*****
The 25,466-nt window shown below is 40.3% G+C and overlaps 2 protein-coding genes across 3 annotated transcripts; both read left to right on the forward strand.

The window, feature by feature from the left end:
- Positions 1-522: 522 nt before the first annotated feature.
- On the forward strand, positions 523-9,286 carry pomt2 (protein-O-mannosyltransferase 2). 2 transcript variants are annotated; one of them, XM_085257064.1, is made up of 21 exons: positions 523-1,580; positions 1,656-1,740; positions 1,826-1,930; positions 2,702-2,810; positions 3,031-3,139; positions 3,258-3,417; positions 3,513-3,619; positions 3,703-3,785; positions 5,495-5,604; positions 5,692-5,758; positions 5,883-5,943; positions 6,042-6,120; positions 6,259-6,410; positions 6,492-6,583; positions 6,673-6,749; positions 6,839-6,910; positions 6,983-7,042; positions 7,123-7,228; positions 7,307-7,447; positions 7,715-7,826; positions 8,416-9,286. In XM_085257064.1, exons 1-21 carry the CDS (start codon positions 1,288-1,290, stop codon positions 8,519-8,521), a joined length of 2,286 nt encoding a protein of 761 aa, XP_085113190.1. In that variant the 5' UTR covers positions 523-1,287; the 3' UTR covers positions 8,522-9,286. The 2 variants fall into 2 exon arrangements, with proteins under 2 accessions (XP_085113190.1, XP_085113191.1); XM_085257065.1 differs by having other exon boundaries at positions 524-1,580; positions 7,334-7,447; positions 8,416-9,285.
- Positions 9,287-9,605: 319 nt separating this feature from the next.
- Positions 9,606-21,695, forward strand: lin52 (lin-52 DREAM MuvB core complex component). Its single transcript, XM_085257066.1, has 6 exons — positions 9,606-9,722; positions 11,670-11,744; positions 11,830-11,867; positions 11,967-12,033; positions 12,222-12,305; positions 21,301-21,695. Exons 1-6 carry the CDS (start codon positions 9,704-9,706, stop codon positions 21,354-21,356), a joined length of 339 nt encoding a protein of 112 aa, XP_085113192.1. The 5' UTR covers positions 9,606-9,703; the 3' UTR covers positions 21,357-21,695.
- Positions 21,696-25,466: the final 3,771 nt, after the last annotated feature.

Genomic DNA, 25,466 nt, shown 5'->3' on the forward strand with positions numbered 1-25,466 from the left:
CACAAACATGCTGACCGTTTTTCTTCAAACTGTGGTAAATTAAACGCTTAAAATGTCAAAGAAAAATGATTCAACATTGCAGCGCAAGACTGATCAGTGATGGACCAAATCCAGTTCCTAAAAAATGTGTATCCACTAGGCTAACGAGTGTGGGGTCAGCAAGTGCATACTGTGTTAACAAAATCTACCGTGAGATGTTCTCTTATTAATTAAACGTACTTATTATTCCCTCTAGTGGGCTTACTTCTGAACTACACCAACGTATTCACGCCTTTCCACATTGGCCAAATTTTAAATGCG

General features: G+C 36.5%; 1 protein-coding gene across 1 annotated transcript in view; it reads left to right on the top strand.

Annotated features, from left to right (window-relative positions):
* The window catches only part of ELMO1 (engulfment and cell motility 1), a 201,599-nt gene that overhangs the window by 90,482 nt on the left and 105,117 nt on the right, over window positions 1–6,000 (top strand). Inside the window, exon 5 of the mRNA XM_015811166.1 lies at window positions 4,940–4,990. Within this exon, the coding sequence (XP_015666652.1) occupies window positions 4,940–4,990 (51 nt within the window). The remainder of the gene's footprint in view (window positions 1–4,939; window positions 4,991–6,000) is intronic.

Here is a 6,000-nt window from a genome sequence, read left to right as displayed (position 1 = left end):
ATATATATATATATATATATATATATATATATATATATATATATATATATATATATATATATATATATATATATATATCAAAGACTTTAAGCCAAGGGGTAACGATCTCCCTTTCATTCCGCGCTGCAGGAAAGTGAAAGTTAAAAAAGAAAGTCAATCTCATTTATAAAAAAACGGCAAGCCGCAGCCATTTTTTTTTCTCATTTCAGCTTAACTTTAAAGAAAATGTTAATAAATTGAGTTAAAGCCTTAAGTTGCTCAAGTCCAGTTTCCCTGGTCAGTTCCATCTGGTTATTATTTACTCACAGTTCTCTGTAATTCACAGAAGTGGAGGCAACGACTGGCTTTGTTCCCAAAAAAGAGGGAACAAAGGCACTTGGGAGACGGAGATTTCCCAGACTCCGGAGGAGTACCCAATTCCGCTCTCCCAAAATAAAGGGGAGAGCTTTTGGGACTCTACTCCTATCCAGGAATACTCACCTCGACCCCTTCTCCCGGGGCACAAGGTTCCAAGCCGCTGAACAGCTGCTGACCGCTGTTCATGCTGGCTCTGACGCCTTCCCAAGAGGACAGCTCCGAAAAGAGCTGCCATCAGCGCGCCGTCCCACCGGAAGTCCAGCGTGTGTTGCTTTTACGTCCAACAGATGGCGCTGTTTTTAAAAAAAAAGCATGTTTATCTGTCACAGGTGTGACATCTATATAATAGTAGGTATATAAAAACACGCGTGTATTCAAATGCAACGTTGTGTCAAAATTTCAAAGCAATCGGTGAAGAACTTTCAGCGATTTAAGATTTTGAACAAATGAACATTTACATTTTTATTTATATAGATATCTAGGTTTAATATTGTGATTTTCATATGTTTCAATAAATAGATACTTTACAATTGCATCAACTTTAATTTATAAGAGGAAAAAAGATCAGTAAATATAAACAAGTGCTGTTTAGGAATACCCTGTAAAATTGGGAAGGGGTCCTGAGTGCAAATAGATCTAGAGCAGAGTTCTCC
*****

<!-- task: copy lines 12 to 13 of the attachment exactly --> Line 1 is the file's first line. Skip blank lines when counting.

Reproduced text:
* The window catches only part of ELMO1 (engulfment and cell motility 1), a 201,599-nt gene that overhangs the window by 90,482 nt on the left and 105,117 nt on the right, over window positions 1–6,000 (top strand). Inside the window, exon 5 of the mRNA XM_015811166.1 lies at window positions 4,940–4,990. Within this exon, the coding sequence (XP_015666652.1) occupies window positions 4,940–4,990 (51 nt within the window). The remainder of the gene's footprint in view (window positions 1–4,939; window positions 4,991–6,000) is intronic.

Here is a 6,000-nt window from a genome sequence, read left to right as displayed (position 1 = left end):